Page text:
Mr Kuek had also said last October, in the wake of the tunnel flooding incident near Bishan MRT station that disrupted service on the North-South Line for about 20 hours, that it would be wrong to paint everyone in SMRT with the same brush. Nine in 10 employees are committed, professional and commuter focused, he said.

“I personally… do not agree with the term ‘deep-seated culture issues’ because that is not my experience when I engage with the ground,” said Mr Neo.

“I find that when people come to work, (they) want to contribute… and so based on (my) experience it is all about leadership, and engagement on the ground.

“If we are able to give them the tools, if we are able to support them on the ground, if we are able to see the bigger picture, and we are able to close the gap with the people, I am sure they can perform,” Mr Neo added.

“If you take care of your people, they will take care of your business. This is our nation’s business, which is our nation’s public transport system,” he said.

The issue of SMRT’s workforce was among the three main observations Mr Neo highlighted, after his on-the-ground engagement sessions, on Friday morning at an internal townhall with SMRT employees.

He also noted that the MRT will be the “backbone” of the Singapore public transport system, and that the rail system’s asset life cycle needs to be closely monitored.

That was why the company has re-adjusted its “mission outcomes” and embarked on a gradual re-organisation, Mr Neo said.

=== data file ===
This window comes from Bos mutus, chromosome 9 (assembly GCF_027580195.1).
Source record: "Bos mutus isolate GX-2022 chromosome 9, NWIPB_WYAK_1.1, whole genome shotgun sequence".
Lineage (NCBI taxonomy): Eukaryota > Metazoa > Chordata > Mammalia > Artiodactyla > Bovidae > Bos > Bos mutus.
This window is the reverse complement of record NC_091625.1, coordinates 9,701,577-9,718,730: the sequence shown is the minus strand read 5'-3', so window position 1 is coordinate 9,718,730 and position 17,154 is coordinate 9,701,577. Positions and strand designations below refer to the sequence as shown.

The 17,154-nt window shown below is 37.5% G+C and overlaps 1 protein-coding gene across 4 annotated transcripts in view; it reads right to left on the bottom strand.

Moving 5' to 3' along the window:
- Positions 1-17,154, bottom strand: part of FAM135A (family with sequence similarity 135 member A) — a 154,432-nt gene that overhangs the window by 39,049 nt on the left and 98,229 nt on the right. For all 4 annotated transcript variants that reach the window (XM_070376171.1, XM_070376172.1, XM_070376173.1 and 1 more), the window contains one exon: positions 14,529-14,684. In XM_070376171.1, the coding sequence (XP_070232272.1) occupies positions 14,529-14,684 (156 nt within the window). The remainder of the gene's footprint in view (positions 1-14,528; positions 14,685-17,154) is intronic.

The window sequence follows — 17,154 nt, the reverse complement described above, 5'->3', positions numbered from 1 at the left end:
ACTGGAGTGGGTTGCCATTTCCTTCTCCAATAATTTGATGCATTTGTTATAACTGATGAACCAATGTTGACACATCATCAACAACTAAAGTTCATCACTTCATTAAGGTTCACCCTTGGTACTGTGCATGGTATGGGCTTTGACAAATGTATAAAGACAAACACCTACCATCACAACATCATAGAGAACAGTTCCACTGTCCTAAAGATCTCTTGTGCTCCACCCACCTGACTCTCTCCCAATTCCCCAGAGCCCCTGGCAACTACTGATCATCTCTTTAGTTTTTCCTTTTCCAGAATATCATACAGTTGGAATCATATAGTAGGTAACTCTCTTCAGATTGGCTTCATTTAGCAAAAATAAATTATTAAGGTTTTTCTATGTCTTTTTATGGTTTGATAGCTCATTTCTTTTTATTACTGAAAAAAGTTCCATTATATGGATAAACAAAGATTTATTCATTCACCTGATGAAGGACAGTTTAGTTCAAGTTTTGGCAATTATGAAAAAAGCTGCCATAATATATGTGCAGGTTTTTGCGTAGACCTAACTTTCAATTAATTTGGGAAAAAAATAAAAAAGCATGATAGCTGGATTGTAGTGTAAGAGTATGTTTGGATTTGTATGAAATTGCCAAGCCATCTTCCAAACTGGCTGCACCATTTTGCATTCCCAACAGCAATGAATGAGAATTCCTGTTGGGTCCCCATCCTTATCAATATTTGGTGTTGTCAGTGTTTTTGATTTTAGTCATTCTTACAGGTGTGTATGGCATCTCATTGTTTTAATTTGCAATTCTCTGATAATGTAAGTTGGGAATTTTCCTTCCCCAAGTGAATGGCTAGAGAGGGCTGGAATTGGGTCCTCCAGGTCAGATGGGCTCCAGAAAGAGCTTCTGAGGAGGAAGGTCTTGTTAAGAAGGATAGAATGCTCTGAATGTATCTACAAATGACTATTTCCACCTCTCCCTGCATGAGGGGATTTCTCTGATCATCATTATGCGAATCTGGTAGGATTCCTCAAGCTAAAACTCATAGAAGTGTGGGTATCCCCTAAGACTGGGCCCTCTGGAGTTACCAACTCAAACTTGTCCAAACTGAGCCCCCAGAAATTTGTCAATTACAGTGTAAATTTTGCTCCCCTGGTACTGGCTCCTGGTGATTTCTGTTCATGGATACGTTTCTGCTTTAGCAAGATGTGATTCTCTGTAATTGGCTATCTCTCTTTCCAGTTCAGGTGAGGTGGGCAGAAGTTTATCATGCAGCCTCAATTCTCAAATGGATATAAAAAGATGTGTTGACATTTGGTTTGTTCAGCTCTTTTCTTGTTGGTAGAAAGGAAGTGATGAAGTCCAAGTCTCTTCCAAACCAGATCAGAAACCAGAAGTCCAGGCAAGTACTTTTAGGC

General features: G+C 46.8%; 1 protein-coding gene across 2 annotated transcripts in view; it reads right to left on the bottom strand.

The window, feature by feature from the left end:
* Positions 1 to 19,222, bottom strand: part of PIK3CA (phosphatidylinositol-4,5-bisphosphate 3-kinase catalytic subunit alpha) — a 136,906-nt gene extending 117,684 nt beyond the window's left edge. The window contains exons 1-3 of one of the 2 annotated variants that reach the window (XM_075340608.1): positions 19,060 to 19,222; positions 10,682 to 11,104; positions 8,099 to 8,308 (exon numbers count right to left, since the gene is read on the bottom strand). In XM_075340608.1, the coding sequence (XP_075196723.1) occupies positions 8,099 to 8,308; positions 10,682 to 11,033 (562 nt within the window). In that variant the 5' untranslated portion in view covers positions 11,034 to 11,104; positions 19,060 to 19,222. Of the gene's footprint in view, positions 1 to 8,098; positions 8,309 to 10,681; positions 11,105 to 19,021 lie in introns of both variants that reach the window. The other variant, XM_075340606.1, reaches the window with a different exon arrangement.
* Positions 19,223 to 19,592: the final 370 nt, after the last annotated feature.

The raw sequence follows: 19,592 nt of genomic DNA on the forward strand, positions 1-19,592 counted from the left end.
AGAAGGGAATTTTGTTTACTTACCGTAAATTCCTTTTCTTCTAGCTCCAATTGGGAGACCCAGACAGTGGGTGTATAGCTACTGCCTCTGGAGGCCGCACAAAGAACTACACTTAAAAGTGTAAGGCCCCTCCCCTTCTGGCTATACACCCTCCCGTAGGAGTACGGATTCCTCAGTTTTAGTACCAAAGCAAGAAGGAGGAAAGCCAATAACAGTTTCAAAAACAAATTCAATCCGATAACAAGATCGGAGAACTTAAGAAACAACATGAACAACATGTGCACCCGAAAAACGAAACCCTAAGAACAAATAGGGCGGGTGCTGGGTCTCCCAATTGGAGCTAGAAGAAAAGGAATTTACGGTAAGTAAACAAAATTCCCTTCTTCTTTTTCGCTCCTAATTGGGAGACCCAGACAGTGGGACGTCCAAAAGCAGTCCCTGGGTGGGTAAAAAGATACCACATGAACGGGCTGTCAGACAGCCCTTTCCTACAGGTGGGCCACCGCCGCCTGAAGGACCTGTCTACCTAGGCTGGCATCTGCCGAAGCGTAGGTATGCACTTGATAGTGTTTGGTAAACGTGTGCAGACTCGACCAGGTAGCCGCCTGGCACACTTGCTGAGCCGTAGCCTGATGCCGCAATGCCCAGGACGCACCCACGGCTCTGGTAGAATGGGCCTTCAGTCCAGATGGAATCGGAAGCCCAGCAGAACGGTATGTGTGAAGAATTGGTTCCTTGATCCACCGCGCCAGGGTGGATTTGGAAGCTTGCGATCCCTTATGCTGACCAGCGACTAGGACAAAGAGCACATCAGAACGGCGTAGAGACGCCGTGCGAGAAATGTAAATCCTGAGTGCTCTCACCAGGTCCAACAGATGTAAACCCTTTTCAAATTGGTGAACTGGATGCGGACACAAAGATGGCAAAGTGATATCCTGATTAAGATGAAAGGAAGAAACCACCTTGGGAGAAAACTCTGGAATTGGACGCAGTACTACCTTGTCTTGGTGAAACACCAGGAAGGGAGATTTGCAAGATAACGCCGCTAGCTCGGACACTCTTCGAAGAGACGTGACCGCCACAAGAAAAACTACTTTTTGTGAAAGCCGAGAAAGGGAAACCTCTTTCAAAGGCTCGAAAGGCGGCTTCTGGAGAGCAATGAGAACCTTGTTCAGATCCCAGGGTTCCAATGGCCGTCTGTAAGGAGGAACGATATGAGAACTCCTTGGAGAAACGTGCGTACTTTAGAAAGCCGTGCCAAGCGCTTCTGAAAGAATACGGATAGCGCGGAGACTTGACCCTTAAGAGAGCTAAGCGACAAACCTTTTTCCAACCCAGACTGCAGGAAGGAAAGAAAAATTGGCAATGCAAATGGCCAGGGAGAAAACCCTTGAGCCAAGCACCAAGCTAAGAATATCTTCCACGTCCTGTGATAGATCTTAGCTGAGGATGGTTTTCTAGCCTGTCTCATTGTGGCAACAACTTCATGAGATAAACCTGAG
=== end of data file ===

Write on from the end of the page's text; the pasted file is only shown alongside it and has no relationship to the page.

SMRT Group will be re-organised into five main groups, with trains as its “core”, noted Mr Neo. A new engineering group will be formed to “build deep engineering capabilities”, he added.

“We are clustering what we used to have... so there is clearer focus,” Mr Neo said.

However, he stressed that it was “not about re-organising for the sake of re-organising”, as there were “clear deliverables” for each group.

Asked by reporters how he felt the company was doing now for rail reliability, Mr Neo said “the numbers are improving”. The authorities have set a 1 million Mean Kilometre Between Failure (MKBF) target for the rail operator by 2020, and SMRT said that it is now at 661,000 MKBF and is “on track” to meeting the reliability goal.

There was still much to be done, he said.

Mr Neo cited renewal works in the North-South, East-West Lines - the Republic’s two oldest lines - that are still ongoing and set to complete in the years to come.

He explained a “bath tub curve” in the rail industry, named so for its shape, and how SMRT must be “ahead of the curve” when looking at its maintenance and reliability. The bath tub curve refers to a 30-year cycle in rail systems, where the onset is characterised by teething issues, followed by a prolonged, sustained period of reliability, and another round of issues at the end of the cycle.

“If we are slow in system renewal effort and in staying ahead of the curve, we will compromise reliability, which we have all witnessed in the past,” Mr Neo told SMRT employees in Friday’s townhall.

SMRT has, up to a year or so ago, been plagued by rail reliability issues.

“When I came on board... people asked me, ‘Why did you come to this hot seat?’ And I said that I see this as a public service. I don’t see this as just a business,” said Mr Neo.

“And I think this is the same view I hold for our people, and this is very important.”